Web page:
This stabbing behavior, known as traumatic secretion transfer, is fairly common amongst hermaphroditic sea slugs, and does not actually traumatize the slug — the term trauma refers to the Greek translation as "wound." The behavior is well documented, but still not very well understood. It is thought to help individuals increase reproductive success by either inhibiting fertilization by others or increasing fertilization by their own sperm, but this remains unclear.
Researchers have also noted that different species, and even members within the same species, stab mates in different regions of the body, raising the question of how these individuals decide where to aim their shots. [See Images of Hermaphroditic Sea Slugs Having 'Head Sex']
To investigate this question, researchers based at the University of Tuebingen in Germany studied the mating rituals of five hermaphroditic slug species, including Siphotperon sp. 1 and four of its close relatives. The scientists found that three of the five species placed their stylets fairly randomly on their mates' bodies, seemingly "choosing" a location based on logistical convenience rather than for any intended outcome. Members of a fourth species consistently placed their stylets close to their partners' female genitalia, presumably to remain close to the reproductive action.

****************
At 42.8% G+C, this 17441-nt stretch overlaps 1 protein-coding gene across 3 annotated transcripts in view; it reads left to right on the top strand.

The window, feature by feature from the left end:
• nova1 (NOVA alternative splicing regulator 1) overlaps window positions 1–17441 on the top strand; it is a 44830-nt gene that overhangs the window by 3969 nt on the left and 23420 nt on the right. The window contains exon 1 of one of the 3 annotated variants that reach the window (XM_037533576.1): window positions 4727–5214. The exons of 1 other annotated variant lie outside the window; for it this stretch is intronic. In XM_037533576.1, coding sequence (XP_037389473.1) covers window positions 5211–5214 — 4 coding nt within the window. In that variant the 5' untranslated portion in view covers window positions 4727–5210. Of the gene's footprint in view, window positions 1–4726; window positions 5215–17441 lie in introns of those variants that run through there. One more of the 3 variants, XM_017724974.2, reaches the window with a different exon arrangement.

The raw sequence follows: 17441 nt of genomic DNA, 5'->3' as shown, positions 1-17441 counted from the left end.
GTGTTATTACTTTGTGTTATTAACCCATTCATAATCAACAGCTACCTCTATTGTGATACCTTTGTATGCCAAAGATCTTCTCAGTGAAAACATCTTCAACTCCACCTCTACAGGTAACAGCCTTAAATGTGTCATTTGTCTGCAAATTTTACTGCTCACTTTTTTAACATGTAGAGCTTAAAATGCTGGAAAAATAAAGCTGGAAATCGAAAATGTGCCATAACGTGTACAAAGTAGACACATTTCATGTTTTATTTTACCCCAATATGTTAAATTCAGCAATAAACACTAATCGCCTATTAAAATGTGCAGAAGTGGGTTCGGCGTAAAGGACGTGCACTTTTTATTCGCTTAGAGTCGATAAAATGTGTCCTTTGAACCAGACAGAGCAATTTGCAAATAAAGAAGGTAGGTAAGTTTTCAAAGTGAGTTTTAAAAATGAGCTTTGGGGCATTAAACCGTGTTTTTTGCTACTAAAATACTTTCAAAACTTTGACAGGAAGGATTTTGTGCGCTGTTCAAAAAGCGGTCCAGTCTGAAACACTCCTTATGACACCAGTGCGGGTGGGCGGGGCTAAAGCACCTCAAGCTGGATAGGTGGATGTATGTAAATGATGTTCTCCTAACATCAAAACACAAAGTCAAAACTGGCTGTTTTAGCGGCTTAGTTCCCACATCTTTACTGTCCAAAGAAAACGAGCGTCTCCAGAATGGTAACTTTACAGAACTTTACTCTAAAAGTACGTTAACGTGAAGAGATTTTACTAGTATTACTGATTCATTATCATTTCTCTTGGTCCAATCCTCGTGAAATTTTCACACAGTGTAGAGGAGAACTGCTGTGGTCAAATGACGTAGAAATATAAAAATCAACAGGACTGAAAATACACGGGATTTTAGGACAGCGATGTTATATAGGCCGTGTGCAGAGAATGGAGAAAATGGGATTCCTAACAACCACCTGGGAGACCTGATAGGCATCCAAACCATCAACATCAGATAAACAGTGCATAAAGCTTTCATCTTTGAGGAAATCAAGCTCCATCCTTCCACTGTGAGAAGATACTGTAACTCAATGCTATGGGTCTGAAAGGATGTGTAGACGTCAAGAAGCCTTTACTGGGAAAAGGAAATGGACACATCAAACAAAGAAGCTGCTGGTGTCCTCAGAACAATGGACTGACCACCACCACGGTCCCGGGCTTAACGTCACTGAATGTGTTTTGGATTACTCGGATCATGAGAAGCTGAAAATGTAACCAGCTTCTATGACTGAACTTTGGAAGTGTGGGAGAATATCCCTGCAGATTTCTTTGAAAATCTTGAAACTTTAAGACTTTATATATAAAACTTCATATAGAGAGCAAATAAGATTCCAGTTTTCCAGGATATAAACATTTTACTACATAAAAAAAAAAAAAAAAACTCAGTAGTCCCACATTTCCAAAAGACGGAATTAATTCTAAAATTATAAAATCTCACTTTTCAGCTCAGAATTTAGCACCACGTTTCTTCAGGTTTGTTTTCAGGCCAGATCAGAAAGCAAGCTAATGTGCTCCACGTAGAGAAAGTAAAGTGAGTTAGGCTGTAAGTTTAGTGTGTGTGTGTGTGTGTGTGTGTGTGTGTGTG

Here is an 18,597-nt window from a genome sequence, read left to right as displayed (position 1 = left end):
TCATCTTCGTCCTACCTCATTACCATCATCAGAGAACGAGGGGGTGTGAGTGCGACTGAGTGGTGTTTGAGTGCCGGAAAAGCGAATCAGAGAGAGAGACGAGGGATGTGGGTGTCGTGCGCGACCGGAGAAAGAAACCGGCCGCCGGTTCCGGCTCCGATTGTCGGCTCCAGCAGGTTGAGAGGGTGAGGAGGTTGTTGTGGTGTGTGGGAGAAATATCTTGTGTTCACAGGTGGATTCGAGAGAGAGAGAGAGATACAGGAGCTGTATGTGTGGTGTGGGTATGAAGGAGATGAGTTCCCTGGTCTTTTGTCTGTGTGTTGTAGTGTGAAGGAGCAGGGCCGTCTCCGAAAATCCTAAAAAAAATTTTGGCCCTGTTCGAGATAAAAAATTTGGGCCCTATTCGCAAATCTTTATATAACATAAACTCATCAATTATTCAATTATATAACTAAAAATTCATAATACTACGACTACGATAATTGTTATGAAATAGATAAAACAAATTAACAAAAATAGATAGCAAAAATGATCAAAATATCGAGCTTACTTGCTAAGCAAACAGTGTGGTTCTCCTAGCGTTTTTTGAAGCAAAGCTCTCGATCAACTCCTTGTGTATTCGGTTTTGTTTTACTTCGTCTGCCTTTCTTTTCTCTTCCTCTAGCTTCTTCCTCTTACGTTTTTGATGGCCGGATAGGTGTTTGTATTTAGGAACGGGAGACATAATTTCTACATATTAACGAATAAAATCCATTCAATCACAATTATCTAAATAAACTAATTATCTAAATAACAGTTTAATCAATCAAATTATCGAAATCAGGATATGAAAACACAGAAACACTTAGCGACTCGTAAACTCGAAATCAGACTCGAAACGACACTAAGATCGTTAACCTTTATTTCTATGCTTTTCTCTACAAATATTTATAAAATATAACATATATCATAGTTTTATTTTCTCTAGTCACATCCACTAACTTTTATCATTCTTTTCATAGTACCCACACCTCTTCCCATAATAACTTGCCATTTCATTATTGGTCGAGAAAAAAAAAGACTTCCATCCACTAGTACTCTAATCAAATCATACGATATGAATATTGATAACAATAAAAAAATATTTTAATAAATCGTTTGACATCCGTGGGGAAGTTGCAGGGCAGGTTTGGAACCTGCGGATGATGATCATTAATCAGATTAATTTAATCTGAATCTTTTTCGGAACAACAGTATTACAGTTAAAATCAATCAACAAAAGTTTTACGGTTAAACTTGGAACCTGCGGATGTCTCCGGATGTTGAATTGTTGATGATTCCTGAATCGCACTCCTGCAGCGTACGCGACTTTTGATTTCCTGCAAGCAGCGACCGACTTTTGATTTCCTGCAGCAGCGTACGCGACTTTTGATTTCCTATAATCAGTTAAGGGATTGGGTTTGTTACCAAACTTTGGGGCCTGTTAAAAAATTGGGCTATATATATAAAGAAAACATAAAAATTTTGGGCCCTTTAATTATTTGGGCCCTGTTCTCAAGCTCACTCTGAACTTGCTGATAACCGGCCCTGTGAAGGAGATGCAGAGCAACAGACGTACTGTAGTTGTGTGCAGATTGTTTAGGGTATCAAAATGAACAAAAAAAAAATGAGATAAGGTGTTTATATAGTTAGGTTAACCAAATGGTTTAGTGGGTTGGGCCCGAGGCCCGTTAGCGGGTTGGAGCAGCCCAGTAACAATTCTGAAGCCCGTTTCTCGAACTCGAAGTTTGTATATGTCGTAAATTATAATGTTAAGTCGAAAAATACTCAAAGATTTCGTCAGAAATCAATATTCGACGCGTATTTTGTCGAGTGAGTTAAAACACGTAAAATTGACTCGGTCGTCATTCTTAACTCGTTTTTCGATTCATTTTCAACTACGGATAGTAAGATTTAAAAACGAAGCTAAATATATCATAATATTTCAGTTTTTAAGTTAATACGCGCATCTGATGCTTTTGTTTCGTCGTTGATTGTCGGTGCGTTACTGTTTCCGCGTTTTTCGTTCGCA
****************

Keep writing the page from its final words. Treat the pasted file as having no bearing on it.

But Siphotperon sp. 1 was the only of its relatives that consistently stabbed its partner between the eyes. This is the first known instance of such reproductive head-butting in the animal world, the team reports today (Nov. 12) in the Proceedings of the Royal Society B.
"No one has ever described that before," study co-author Rolanda Lange, who now works as a postdoctoral researcher at Monash University in Melbourne, Australia, told LiveScience. "If you see two animals injecting fluids into each other's heads during mating, that's just weird. Even if you work in this area, it's just weird."
The slugs stab each other in the head several minutes after penetrating each other with their penile bulbs, and remain stabbed and pumping prostate fluid into each other's circulatory systems for the majority of their 40-minute mating period, the researchers report.
The team has not determined why the slugs target the region between their mate's eyes, but they speculate the creatures might use allohormonesto manipulate some aspect of their mate's nervous system, which is centered directly behind the eyes.
Joris Koene, a biologist at VU University Amsterdam who was not involved in this research but has studied similar stabbing behavior in other hermaphroditic animals, such as earthworms, thinks it's possible that the slugs are targeting their mates' nervous systems, but is not yet convinced this is the case.
"Wherever you inject something through the [slug's] skin, you end up in the body cavity where the blood circulates," Koene told LiveScience. "It might be targeting something just underneath there [behind the eyes], but I think it's hard to directly make that link based on what they have now."
The team acknowledges that this hypothesis is speculative, and next hopes to test the idea by isolating prostate fluid and experimentally injecting it into individuals to assess the fluid's role in reproductive success, Lange said.